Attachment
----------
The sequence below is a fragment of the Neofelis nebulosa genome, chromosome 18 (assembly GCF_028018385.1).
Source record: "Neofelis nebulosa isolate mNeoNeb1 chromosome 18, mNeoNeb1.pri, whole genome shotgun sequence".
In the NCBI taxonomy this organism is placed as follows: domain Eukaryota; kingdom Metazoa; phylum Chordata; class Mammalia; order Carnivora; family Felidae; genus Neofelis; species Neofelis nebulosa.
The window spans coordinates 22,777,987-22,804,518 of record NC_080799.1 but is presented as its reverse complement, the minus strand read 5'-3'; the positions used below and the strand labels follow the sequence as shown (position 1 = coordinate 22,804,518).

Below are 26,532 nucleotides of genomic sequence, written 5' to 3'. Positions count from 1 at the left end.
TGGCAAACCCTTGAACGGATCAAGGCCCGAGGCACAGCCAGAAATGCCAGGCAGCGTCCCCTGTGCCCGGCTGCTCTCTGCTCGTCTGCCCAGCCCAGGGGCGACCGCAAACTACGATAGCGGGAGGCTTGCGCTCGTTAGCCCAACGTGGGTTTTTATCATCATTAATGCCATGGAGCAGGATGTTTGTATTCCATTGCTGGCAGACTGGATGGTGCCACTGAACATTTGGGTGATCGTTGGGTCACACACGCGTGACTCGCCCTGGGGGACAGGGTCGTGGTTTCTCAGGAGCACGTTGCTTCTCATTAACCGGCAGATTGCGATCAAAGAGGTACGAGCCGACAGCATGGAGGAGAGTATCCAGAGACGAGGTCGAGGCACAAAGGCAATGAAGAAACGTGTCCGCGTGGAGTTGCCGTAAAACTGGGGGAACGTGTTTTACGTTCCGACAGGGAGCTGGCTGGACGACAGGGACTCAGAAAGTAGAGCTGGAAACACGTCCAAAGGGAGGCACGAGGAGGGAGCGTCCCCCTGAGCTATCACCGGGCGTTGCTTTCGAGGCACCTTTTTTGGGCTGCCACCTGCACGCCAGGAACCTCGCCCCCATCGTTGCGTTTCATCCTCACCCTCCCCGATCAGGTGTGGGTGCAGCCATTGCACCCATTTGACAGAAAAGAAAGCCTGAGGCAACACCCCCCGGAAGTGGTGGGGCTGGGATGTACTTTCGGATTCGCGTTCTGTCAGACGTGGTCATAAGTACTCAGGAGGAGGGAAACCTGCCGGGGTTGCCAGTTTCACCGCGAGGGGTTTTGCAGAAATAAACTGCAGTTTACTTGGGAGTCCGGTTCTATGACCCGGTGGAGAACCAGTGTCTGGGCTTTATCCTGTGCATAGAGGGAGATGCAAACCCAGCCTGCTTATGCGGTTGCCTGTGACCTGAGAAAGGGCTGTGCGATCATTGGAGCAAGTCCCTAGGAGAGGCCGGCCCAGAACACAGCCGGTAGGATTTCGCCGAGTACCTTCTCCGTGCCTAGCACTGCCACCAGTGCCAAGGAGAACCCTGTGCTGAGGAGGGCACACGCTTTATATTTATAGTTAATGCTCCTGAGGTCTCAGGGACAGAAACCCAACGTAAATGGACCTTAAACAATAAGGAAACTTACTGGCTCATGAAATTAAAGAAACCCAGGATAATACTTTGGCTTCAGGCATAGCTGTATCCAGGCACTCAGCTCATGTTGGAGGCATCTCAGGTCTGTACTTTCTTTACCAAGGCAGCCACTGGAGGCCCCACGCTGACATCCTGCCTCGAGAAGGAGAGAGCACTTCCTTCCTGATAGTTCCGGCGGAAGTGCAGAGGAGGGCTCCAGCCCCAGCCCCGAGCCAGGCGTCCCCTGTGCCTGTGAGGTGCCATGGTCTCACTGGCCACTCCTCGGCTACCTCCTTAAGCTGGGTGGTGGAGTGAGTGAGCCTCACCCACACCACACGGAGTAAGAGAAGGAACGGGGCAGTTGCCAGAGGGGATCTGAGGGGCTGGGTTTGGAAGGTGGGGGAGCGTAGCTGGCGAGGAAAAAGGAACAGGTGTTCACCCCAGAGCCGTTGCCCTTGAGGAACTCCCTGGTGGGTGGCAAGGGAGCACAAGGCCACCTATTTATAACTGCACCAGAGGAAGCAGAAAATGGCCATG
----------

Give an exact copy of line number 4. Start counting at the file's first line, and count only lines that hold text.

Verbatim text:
The window spans coordinates 22,777,987-22,804,518 of record NC_080799.1 but is presented as its reverse complement, the minus strand read 5'-3'; the positions used below and the strand labels follow the sequence as shown (position 1 = coordinate 22,804,518).